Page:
# How can you determine if a reaction is non-spontaneous?

Apr 11, 2017

By looking at the Gibbs-free energy

#### Explanation:

A reaction's spontaneity (i.e. if it occurs) can be deduced from the Gibbs-free energy values. I assume that your level of chemistry is already good enough for you not needing a definition for Gibbs free energy, hence I will go immediately into the calculations:

∆G=∆H-T∆S <-- This is the most common way to approach this

∆G = Gibbs free energy
∆H = Enthalpy change
T = Temperature in kelvin
∆S = Entropy change

Every reaction has a certain ∆H and ∆S value, however, the Temperature can be variable. Take the following reaction as an example:

$C a C {O}_{3} \to C a O + C {O}_{2}$ <- Where ∆H = 177 kJ and a ∆S = 0,161kJ

NOTE: The ∆H and ∆S value can be found in digital textbooks, data-sites (like webbook.nist.gov) or they are given in the question. (If you need further clarification, then just comment below)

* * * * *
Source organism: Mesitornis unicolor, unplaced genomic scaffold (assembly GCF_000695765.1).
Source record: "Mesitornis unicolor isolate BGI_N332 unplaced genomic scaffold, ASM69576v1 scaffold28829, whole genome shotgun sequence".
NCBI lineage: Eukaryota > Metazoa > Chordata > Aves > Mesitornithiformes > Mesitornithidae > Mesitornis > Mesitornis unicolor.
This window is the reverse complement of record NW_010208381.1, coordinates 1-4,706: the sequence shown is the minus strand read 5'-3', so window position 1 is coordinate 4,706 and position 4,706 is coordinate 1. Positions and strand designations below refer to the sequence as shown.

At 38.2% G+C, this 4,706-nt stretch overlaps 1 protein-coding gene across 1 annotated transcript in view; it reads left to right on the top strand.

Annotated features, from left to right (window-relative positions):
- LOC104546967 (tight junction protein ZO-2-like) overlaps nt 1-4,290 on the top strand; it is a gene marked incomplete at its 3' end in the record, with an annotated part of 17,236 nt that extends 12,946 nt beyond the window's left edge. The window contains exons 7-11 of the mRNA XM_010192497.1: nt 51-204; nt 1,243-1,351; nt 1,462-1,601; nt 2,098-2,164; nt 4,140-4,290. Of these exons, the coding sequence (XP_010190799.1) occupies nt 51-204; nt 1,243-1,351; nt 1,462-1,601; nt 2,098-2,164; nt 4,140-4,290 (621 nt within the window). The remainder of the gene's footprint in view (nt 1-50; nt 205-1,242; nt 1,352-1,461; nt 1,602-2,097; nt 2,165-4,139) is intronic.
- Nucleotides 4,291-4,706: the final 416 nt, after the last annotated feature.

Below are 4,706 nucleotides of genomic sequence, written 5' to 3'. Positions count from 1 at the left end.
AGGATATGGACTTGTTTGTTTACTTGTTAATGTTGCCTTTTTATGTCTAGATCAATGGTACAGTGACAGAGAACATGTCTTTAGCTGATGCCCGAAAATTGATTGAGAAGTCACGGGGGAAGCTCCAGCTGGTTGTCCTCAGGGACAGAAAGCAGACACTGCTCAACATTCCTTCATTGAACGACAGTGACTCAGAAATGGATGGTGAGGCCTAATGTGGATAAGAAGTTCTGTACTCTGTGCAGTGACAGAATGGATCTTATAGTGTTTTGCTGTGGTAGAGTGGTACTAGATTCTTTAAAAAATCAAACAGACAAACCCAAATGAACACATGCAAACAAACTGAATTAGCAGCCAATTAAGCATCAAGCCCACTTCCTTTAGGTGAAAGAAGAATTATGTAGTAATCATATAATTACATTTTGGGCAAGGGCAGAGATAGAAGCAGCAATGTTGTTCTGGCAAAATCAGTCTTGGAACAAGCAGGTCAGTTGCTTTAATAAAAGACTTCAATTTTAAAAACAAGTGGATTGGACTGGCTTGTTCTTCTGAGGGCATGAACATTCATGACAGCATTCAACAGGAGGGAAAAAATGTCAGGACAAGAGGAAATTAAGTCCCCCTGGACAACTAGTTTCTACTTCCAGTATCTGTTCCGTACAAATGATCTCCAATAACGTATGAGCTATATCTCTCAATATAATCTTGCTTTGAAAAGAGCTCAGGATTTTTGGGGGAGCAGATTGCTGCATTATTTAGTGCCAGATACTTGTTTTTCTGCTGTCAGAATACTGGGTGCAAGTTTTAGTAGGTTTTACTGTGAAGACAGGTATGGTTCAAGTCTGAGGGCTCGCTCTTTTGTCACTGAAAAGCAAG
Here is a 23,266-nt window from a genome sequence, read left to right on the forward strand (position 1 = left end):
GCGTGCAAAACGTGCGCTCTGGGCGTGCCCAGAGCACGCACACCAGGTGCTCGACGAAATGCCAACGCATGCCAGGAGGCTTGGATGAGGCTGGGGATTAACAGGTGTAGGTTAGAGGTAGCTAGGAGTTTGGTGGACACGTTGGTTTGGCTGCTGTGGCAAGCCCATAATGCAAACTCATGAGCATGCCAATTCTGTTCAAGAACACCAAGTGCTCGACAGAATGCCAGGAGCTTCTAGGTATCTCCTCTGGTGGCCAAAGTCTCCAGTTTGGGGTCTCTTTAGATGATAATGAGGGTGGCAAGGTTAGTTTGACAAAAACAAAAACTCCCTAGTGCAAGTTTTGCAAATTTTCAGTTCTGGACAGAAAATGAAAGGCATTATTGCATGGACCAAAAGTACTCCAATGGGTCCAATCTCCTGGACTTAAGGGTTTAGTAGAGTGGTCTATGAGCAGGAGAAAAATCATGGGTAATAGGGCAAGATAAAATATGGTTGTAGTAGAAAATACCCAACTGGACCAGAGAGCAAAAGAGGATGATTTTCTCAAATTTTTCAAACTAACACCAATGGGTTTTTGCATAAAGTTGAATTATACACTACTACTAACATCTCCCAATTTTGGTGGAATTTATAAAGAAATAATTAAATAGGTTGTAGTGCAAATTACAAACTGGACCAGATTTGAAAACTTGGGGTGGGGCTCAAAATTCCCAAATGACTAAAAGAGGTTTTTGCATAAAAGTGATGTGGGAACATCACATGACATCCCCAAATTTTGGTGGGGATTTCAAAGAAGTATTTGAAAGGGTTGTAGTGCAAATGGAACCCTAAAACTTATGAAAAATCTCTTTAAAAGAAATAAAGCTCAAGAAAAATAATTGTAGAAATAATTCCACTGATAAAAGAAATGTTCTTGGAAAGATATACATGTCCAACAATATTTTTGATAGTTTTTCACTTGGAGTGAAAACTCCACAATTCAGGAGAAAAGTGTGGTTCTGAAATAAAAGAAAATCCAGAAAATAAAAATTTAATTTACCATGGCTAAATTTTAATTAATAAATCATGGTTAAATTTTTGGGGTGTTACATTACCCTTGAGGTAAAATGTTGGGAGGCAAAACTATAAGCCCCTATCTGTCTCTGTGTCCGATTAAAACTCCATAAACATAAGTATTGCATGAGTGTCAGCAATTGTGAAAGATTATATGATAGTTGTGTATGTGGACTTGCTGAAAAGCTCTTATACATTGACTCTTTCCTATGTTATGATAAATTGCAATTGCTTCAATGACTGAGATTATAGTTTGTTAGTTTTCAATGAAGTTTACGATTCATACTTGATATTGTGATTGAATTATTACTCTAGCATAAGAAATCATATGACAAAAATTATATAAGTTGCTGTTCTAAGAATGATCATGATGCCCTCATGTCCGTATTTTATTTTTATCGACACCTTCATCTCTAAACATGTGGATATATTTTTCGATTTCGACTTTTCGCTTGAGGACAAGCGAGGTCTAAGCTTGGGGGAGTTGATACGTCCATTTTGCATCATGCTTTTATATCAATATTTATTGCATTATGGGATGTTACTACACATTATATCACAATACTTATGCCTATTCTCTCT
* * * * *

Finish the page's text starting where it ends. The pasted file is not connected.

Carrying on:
These values can now be plugged into the Gibbs-free energy equation:

∆G=177-T*0,161

Now we have to find the temperature for which this reaction is spontaneous/non-spontaneous/equilibrium. For this you have to know that:

When...
...∆G is positive, the reaction is non-spontaneous
...∆G is negative, the reaction is spontaneous
...∆G is equal to 0, the reaction is at an equilibrium

Hence, now you can solve for whatever you want. E.g. non-spontaneous (as was your question):

$0 < 177 - T \cdot 0 , 161$
$T < 1099 , 38 K$ <-- anything below that temperature will not permit the reaction to occur

On the other hand, if you are looking for the ∆G at a specific temperature, simply plug in your temperature in Kelvin and see what your answer for ∆G is.

Hope it helped :)